Calusinski's father says daughter never admitted killing boy

Melissa Calusinski's father testified Tuesday that his daughter never told him she had killed a toddler at the Lincolnshire day care center where she worked, contradicting earlier statements from a police investigator.

Paul Calusinski, barred by court rules from repeating exactly what his daughter said during a phone call shortly after her arrest, said only that the conversation “was completely different” from what a Lincolnshire detective testified earlier in the trial.

Melissa Calusinski, 25, of Carpentersville, is nearing the end of her first-degree murder trial in Lake County circuit court for the Jan. 14, 2009 death of 16-month-old Benjamin Kingan.

Police said Calusinski, who worked as a teacher's aide at the former Minee Subee in the Park day care, admitted she hurled the Deerfield boy to the floor when she became upset with the commotion he and the other children were raising.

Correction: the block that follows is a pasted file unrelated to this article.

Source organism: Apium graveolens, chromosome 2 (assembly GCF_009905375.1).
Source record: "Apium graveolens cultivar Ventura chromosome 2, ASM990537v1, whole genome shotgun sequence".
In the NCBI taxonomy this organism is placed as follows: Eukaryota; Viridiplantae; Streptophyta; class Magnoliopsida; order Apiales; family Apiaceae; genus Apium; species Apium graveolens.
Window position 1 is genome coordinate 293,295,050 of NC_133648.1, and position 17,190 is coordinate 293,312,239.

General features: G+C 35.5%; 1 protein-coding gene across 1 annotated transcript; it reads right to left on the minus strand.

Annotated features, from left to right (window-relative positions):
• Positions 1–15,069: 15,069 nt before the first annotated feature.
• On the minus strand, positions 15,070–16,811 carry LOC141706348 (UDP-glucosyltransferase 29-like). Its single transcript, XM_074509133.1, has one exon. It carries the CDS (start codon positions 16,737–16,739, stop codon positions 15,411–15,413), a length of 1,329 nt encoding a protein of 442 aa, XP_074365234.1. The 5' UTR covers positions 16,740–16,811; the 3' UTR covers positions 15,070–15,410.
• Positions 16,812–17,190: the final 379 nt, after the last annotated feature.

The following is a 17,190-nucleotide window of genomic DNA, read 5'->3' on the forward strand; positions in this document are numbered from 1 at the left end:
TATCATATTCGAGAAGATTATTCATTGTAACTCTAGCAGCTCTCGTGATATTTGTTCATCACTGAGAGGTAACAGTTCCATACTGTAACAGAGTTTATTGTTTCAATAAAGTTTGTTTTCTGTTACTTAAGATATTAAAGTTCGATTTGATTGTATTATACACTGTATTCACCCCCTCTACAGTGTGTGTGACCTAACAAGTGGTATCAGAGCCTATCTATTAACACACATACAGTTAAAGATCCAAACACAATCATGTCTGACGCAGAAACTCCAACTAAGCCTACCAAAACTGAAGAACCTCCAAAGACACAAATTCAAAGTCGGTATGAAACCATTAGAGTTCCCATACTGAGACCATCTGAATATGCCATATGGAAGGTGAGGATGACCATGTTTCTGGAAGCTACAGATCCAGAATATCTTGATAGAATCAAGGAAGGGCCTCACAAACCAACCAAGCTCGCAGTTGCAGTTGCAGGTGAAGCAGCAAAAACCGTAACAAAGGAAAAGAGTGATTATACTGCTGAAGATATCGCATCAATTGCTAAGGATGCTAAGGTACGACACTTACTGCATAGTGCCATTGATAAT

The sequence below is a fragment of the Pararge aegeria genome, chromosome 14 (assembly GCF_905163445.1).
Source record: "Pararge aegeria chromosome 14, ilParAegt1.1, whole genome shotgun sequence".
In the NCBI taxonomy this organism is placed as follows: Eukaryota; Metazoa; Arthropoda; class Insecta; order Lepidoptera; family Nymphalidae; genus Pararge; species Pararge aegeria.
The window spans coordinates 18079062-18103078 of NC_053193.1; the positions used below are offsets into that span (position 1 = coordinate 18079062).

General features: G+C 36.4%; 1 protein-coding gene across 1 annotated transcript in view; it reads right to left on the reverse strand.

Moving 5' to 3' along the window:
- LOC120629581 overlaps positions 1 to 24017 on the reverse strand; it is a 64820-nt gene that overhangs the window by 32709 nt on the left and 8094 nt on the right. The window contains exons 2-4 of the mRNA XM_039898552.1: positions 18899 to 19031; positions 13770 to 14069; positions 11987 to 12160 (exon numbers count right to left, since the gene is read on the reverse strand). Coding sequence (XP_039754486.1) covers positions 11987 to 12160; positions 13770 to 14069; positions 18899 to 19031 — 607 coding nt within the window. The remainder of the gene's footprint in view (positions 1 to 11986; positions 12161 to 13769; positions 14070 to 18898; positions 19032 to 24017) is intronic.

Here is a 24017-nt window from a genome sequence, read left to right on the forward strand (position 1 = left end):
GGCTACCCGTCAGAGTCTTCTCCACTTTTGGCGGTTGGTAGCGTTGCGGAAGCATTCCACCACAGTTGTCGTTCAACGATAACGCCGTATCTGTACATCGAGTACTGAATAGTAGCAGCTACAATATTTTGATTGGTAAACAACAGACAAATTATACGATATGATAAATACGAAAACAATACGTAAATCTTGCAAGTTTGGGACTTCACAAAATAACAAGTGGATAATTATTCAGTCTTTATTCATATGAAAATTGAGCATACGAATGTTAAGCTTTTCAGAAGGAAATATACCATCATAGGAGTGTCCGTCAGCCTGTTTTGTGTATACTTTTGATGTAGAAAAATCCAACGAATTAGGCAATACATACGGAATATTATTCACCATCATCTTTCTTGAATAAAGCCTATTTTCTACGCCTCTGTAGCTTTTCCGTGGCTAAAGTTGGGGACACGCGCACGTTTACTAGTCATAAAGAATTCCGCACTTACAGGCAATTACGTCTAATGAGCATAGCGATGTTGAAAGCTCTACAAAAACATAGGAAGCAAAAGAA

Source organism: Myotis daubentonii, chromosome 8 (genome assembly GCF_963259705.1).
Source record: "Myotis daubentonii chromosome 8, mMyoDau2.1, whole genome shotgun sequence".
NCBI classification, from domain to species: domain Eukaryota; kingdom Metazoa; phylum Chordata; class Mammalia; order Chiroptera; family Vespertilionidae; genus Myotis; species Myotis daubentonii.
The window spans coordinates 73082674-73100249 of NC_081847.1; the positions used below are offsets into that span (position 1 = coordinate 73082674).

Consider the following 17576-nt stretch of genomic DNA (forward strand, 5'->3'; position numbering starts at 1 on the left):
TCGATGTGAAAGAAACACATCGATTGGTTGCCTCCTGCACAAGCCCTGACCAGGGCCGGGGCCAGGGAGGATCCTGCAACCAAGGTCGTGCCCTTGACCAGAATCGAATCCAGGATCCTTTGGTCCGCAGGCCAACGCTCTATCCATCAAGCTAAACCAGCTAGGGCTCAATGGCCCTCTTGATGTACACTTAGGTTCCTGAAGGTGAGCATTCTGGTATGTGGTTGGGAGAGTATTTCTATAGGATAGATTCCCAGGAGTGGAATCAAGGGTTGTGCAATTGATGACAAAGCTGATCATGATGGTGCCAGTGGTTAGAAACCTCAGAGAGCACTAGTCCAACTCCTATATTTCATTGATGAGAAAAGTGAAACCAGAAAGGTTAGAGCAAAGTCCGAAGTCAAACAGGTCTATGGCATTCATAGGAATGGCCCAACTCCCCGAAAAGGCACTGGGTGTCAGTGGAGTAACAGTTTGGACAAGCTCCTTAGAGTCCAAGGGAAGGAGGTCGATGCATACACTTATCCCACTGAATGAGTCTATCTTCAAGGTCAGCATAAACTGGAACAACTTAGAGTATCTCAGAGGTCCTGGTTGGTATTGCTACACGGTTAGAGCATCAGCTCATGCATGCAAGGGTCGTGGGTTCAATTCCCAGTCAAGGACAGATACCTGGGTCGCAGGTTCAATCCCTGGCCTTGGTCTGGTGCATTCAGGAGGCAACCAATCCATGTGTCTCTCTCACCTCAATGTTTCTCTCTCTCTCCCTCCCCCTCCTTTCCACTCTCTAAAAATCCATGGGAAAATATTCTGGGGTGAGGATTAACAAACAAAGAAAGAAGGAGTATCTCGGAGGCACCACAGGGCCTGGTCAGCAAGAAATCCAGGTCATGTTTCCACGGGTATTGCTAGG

Last week, Det. Adam Hyde testified he was handling the booking process for Calusinski at the Lincolnshire police station after she had confessed to two other detectives two days after Benjamin's death.

Hyde said Calusinski voluntarily repeated her confession to him, which was recorded on videotape, then asked to call her father. There was no audio recording made of the phone call, but Hyde testified he heard Calusinski tell her father she threw Benjamin to the ground “with a full force throw.”

Paul Calusinski denied those words were spoken by his daughter during the phone call, and also disputed Hyde's recollection that she had said “Daddy, I did it.”

Melissa Calusinski's defense attorneys claim Benjamin died when he aggravated an existing brain injury by deliberately banging his own head on the floor.

They say her confessions were coerced by detectives who exploited her low IQ and convinced her to tell them what they wanted to hear about Benjamin's death.

Prosecutors argue that there was no coercion and that their medical experts found no evidence of any injury to Benjamin's brain before the day he died.

Closing arguments in the case are expected sometime Wednesday. If convicted of murder in the case, Calusinski faces up to life in prison.

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